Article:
BALLET SAN JOSE’S NEW NUTCRACKER
A poor story told with rich dancing
By Iride Aparicio
Pictures by: Robert Shomler
SAN JOSÉ, CA – On December 8th inside the Center for the Performing Arts one could feel the electricity emanating from the audience: children and adults dressed in glamorous gowns, work clothes, covered with sweaters or fur coats. The occasion was the World’s premiere of Tchaikovsky’s new version of THE NUTCRACKER of Ballet San José.
The previous production of THE NUTCRACKER, choreographed by former B.S.J. Artistic Director Dennis Nahat, had been recognized for years as the best of all THE NUTCRAKER ballets. On this night, however, B.S.J. was premiering a new version written and choreographed by one of its Principal Dancers, KAREN GABAY.
Brief History of the NUTCRACKERStories about nutcrackers appeared in the folk-tales of Bohemia and Poland many years ago, but the story that Alexandre Dumas (father) adapted for the NUTCRACKER ballet of Pyotr Ilyich Tchaikovsky choreographed by MARIUS PETIPA and LEV IVANOV, may be traced with accuracy to Germany and to the great story teller ERNST THEODOR AMADEUS HOFFMANN who wrote it in l8l6 with the title “Nusskraker und Mausekönig (Nutcracker and Mouse King) for a volume of children’s stories.
In HOFFMANN’s story this is how a man was turned into a nutcracker: when Marie Stahlbaum lies recovering from the fright of the mice’s battle with the tin soldiers in the living room of her house, Herr Drosselmeyer, (Mr. Drosselmeyer) her godfather, a builder of clocks and mechanical toys, tells her the story about the beautiful princess Pirlipat, a baby whose life is threatened by the wicked Lady Mouseykins. The only person who could save the baby’s life, is a brave young man who could brake the shell of a very hard nut in his teeth and give the nut to Pirlipat. A brave young man succeeds, he saves the life of the princess but just before Lady Mouseykins dies during a battle, she turns the man who saved the princess' life, into a nutcracker. The tale ends when Marie Stahlbaum tosses her slipper at the mouse, and when the mouse dies the wooden nutcracker is restored to his human form again.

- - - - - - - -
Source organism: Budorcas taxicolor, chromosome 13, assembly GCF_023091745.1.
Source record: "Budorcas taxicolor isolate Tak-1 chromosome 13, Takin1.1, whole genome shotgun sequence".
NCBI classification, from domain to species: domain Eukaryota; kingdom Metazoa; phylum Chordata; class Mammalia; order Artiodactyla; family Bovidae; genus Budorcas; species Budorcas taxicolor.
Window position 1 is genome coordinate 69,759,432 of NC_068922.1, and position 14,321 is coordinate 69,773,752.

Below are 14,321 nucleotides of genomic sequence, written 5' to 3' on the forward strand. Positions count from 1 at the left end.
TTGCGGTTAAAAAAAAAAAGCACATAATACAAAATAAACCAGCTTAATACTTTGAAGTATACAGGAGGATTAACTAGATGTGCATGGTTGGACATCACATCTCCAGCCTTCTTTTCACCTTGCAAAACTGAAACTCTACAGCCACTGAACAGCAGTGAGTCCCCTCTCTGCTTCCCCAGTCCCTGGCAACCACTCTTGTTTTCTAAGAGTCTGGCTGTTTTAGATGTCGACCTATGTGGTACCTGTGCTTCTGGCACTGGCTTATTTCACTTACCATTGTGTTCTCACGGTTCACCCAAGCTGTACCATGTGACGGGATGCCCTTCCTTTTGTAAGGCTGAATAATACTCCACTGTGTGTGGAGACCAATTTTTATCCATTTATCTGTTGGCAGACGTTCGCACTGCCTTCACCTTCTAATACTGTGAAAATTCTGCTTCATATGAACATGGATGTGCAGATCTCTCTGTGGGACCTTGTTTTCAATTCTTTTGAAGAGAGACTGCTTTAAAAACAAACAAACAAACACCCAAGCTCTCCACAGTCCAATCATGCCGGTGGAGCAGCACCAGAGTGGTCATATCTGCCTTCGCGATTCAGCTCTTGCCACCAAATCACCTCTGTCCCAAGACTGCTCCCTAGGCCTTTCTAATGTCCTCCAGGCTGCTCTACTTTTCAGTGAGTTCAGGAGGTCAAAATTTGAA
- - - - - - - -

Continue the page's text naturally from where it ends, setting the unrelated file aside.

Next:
In GABAY’s story, Shortly after Drosselmeyer arrives at the Stahlbaum’s Christmas party, he stages a play for the guests. The play tells the story of a princess and a mouse craving for cheese and the King and the Queen saying “no” to their pleas. Because this mouse has magic powers, he puts the princess to sleep. The princess will not wake up until a rare nut is found. When Dross, (not Drosselmeyer) who is a star gazer, brings the hard nut to the palace, the King decrees that any suitor who could crack the “hard nut” with his teeth could marry the princess. Many suitors tried, including Nimble and Nye, but it was not until Dross brings Klaus, his nephew, that the problem is solved. Klaus cracks the hard nut with his teeth and on that moment the princess awakes. Apparently upset, the mouse bits Klaus and turns him into a nutcracker. The tale ends when during the battle the mouse dies and the wooden nutcracker is restored to his human form again.